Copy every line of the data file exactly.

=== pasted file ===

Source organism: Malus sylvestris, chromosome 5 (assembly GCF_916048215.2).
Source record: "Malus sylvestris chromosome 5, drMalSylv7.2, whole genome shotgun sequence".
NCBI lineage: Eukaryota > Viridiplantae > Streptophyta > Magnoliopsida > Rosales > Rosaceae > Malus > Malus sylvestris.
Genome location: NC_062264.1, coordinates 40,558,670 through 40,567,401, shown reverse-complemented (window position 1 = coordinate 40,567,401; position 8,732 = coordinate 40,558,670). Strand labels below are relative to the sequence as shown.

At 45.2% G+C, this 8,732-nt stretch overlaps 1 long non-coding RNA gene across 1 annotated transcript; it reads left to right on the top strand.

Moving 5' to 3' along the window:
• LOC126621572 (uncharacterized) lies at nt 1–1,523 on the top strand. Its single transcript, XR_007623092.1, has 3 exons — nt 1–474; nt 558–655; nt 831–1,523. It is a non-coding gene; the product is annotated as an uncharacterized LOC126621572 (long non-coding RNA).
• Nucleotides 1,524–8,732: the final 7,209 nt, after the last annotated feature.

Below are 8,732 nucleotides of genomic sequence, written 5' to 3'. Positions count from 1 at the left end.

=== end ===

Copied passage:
Source organism: Malus sylvestris, chromosome 5 (assembly GCF_916048215.2).
Source record: "Malus sylvestris chromosome 5, drMalSylv7.2, whole genome shotgun sequence".
NCBI lineage: Eukaryota > Viridiplantae > Streptophyta > Magnoliopsida > Rosales > Rosaceae > Malus > Malus sylvestris.
Genome location: NC_062264.1, coordinates 40,558,670 through 40,567,401, shown reverse-complemented (window position 1 = coordinate 40,567,401; position 8,732 = coordinate 40,558,670). Strand labels below are relative to the sequence as shown.

At 45.2% G+C, this 8,732-nt stretch overlaps 1 long non-coding RNA gene across 1 annotated transcript; it reads left to right on the top strand.

Moving 5' to 3' along the window:
• LOC126621572 (uncharacterized) lies at nt 1–1,523 on the top strand. Its single transcript, XR_007623092.1, has 3 exons — nt 1–474; nt 558–655; nt 831–1,523. It is a non-coding gene; the product is annotated as an uncharacterized LOC126621572 (long non-coding RNA).
• Nucleotides 1,524–8,732: the final 7,209 nt, after the last annotated feature.

Below are 8,732 nucleotides of genomic sequence, written 5' to 3'. Positions count from 1 at the left end.